Griffin is some people’s favorite to win the Rookie of the Year award after he missed all of last season with a broken knee cap. So far, it’s looking quite possible. His first game against Portland yielded 9 points on 3-for-5 shooting, 7 rebounds, 2 steals, and 5 turnovers (ouch), in 22 minutes. Griffin wrecked the Kings’ Cousins-lead frontline in his second game, scoring 18 points on 7-for-7 shooting (!), grabbing 13 boards, plus picking up 1 assist, 1 steal, and 1 block with no turnovers, all in 23 minutes. Against the Warriors in his third game, Griffin continued to do great, putting 23 point on the scoreboard on 10-for-15 shooting, pulling down 9 rebounds, and collecting 4 assists (vs. 2 turnovers), 2 steals, and 1 block. A couple other trends have emerged over three games: Griffin gets to the line a lot but doesn’t convert (10-for-24, an abysmal 42% clip), and he doesn’t foul much (3, 3, and 2). Overall: I’ll repeat what I said back in August, he may be one of the NBA’s top-5 PF’s right now.
Al-Farouq Aminu, F, Los Angeles Clippers (#8 pick)
His first game was 18 minutes of terrible: 1 point (missed all 3 shot attempts), 0 rebounds, 0 blocks, 0 assists, 0 steals, 4 turnovers, and 6 fouls. Apparently he’s a fast learner, though, because two days later against Sacramento Aminu scored 17 points on 6-for-13 shooting (including 2-for-3 from long-range), snatched 8 rebounds (including 6 offensive), and he had 2 assists. The turnovers dropped to 1, and he didn’t foul out, although he still picked up 4 fouls in 27 minutes. He went somewhere in the middle in his third game, scoring 13 points on a bad 4-for-11 shooting (chiefly due to going 2-for-7 from outside), had 4 rebounds, 4 turnovers, and 4 fouls in 28 minutes, throwing in 2 steals and 1 assist for good measure. Overall: So far, Aminu is the embodiment of wild inconsistency (at least statistically).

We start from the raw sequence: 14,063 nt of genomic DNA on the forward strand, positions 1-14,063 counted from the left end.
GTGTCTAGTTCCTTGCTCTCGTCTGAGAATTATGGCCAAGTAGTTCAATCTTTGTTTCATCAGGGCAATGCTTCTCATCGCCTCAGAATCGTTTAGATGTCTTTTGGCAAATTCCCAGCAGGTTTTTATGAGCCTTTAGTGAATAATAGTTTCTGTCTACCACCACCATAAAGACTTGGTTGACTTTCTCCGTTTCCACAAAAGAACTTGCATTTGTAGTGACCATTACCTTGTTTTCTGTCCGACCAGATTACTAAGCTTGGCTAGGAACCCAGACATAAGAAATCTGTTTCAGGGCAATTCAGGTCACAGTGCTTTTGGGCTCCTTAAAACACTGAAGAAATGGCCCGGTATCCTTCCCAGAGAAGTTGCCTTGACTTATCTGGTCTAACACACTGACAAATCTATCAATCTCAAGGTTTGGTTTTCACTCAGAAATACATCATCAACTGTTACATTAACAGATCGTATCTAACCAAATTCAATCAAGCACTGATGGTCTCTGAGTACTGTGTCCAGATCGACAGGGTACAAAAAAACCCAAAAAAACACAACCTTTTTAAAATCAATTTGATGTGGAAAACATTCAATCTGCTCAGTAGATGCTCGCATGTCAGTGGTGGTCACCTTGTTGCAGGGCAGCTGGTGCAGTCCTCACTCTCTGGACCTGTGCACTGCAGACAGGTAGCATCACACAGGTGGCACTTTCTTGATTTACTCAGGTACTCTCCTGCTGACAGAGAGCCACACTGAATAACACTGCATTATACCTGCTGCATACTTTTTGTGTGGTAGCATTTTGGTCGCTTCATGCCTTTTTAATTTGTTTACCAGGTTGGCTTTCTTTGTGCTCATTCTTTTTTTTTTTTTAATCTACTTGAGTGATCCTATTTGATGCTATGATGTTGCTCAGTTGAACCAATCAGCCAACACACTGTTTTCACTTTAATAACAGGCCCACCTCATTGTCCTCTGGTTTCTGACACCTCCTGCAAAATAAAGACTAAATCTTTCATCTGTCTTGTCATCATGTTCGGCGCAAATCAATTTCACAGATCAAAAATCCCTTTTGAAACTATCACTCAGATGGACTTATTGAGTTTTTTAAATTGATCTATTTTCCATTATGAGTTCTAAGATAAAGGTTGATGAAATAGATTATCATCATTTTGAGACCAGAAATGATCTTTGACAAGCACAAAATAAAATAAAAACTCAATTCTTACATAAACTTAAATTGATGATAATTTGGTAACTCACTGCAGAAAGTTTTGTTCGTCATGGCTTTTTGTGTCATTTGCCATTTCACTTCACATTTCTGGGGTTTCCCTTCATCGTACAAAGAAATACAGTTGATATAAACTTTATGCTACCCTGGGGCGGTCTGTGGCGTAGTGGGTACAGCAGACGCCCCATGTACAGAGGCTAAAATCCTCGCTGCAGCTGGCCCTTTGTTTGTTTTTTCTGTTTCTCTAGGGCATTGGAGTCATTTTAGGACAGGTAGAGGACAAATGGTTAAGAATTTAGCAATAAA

Eric Bledsoe, G, Los Angeles Clippers (#18 pick)
Because Bledsoe was a giant part of the reason the national media said the Clippers had a good draft and I said they had a bad draft, I figured he’s worth tracking. In game one, Bledsoe scored 9 points on 2-for-5 shooting and hit all 5 free throws, but 6 turnovers to 1 assist is horrendous for a guard. His -26 lapped the reserves and was worst on the team in a big loss. A sprained ankle kept him out of the Clips’ second game. Bledsoe returned to play 13 minutes against Golden State, and I suspect we saw his most typical line for the year: 1 point on 0-for-2 shooting from the field and 1-for-3 from the line, 2 assists, 2 turnovers, and 1 steal. Hopefully it’s all a complete coincidence, but LA has lost by 29 and 40 when he plays, but won by 32 in his absence. Overall: I still don’t see it; he can’t shoot or run the point without lots of turnovers, and he’s only 6-feet-1.